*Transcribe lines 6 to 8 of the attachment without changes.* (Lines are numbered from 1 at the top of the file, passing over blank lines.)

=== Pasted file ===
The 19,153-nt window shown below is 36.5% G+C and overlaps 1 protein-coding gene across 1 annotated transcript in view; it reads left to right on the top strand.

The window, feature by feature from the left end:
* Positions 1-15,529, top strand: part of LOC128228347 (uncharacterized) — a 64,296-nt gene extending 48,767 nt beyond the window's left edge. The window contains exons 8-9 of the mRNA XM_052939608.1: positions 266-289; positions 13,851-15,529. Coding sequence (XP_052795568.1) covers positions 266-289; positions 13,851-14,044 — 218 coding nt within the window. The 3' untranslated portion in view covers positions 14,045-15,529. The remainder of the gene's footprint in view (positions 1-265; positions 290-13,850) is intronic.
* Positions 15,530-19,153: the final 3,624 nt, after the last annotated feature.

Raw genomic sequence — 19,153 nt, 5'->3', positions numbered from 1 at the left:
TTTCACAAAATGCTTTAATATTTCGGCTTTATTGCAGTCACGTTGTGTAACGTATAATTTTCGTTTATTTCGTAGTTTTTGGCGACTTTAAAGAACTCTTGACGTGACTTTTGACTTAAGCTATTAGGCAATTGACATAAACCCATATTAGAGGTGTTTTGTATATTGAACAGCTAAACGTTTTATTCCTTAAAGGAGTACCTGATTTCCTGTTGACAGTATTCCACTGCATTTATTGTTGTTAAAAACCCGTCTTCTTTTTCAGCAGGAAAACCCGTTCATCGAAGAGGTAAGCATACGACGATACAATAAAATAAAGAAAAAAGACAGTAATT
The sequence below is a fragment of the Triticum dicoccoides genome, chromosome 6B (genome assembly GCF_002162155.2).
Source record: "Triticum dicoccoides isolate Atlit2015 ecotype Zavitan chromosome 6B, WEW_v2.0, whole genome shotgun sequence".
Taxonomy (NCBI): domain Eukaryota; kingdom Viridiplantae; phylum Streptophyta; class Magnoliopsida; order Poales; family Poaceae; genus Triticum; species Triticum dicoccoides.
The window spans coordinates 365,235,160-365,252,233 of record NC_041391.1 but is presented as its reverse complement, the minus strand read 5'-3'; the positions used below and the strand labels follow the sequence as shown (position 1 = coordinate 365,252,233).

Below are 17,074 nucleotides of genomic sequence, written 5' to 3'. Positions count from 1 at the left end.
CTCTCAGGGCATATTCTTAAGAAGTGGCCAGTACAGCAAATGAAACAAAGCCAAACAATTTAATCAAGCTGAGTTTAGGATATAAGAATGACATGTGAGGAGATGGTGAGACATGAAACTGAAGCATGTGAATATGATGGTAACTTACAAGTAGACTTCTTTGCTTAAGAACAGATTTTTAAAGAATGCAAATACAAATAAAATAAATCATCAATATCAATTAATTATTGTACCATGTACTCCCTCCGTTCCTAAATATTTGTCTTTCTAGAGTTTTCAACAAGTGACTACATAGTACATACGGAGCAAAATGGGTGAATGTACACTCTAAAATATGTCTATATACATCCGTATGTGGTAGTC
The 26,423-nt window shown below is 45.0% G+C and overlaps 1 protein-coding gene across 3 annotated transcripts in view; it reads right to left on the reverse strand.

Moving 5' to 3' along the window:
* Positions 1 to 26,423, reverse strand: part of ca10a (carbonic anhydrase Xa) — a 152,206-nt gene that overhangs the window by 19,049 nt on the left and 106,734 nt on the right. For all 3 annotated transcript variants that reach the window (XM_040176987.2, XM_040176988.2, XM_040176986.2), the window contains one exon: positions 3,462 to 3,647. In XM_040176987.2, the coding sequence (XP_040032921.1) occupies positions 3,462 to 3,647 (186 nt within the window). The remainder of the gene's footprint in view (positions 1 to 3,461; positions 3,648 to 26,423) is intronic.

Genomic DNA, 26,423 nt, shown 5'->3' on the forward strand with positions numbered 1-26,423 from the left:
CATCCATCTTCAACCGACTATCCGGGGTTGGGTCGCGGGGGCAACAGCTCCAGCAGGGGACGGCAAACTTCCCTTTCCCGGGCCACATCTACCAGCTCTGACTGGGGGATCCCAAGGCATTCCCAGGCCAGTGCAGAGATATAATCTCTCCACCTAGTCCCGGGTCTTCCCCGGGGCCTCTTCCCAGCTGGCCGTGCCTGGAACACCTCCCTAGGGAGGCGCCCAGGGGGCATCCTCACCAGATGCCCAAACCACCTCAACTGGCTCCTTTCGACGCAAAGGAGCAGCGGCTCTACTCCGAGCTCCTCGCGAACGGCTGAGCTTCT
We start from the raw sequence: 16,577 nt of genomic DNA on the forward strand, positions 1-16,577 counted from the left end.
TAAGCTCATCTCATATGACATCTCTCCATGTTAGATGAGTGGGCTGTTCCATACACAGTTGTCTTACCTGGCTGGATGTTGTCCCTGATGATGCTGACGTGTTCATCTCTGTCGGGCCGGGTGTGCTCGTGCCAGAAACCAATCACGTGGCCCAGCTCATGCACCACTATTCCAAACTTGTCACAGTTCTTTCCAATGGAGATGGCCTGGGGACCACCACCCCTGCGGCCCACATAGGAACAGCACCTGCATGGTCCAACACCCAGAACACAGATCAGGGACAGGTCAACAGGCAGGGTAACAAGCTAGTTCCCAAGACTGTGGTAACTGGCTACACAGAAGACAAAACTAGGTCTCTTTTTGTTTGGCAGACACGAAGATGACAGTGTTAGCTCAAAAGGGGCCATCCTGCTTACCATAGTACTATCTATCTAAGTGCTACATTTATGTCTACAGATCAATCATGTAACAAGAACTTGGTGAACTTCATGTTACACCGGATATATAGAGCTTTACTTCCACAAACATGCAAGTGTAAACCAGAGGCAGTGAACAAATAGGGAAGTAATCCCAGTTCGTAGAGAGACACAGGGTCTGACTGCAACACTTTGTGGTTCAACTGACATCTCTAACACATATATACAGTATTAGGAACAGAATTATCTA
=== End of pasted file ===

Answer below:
TTTCACAAAATGCTTTAATATTTCGGCTTTATTGCAGTCACGTTGTGTAACGTATAATTTTCGTTTATTTCGTAGTTTTTGGCGACTTTAAAGAACTCTTGACGTGACTTTTGACTTAAGCTATTAGGCAATTGACATAAACCCATATTAGAGGTGTTTTGTATATTGAACAGCTAAACGTTTTATTCCTTAAAGGAGTACCTGATTTCCTGTTGACAGTATTCCACTGCATTTATTGTTGTTAAAAACCCGTCTTCTTTTTCAGCAGGAAAACCCGTTCATCGAAGAGGTAAGCATACGACGATACAATAAAATAAAGAAAAAAGACAGTAATT
The sequence below is a fragment of the Triticum dicoccoides genome, chromosome 6B (genome assembly GCF_002162155.2).
Source record: "Triticum dicoccoides isolate Atlit2015 ecotype Zavitan chromosome 6B, WEW_v2.0, whole genome shotgun sequence".